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An insurance company writes a policy to the effect that an amount of money $A$ must be paid if some event $E$ occurs within a year. If the company estimates that $E$ will occur within a year with probability $p$, what should it charge the customer so that its expected profit will be $10$ percent of $A$?

How can I set up this problem?

Assuming the random variable is the amount of profit, it seems like I need information on the probability that profit = $\$0$ and probability that profit negative. Is the question ambiguous as to how many times the company will pay for the event?

Otherwise, I have the equation $E[X]=-Ap+A(1-p)=\frac{A}{10}$, with which I find $p=\frac{9}{20}$ which is of no use.

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Let $C$ be the amount the company charges. Then the expected profit is equal to $C-pA$ (income minus expected expense), or if you prefer $(C-A)(p) +(C)(1-p)$. The second version is because with probability $p$, the company's net income will be $C-A$, and with probability $1-p$ the net income will be $C$.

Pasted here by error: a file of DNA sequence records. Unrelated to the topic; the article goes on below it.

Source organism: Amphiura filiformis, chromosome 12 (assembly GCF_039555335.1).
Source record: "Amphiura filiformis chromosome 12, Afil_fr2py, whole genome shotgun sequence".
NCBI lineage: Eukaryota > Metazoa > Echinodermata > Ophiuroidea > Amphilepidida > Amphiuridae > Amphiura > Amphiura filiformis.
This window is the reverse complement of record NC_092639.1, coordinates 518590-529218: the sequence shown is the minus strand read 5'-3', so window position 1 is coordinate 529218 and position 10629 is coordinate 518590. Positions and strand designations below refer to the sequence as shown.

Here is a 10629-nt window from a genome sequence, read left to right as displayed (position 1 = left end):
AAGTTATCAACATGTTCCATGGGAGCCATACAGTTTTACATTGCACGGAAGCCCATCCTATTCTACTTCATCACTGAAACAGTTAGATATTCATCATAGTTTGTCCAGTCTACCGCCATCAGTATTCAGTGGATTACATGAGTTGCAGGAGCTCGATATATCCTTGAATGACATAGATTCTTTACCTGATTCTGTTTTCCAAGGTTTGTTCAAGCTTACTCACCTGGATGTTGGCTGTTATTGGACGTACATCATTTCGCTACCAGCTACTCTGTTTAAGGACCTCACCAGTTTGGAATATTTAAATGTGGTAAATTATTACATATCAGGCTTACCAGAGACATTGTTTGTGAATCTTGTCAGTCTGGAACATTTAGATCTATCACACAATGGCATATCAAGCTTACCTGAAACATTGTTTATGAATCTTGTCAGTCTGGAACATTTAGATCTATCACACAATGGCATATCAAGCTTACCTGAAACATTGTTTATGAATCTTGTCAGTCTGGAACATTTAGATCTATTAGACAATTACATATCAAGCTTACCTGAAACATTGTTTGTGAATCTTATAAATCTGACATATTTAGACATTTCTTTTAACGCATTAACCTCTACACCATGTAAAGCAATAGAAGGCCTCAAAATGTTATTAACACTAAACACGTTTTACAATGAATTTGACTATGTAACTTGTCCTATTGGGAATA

We want expected net income to be equal to $\dfrac{A}{10}$. So set $C-pA=\dfrac{1}{10}A$ and solve for $C$. We get $$C=A\left(p+\frac{1}{10}\right).$$

As to your question, yes, there is some imprecision in the question. But we are expected to assume that the payout will be given out at most once. Think for example in terms of life insurance.

The number $p$ is a parameter of the problem, presumably known more or less accurately by the insurance company.

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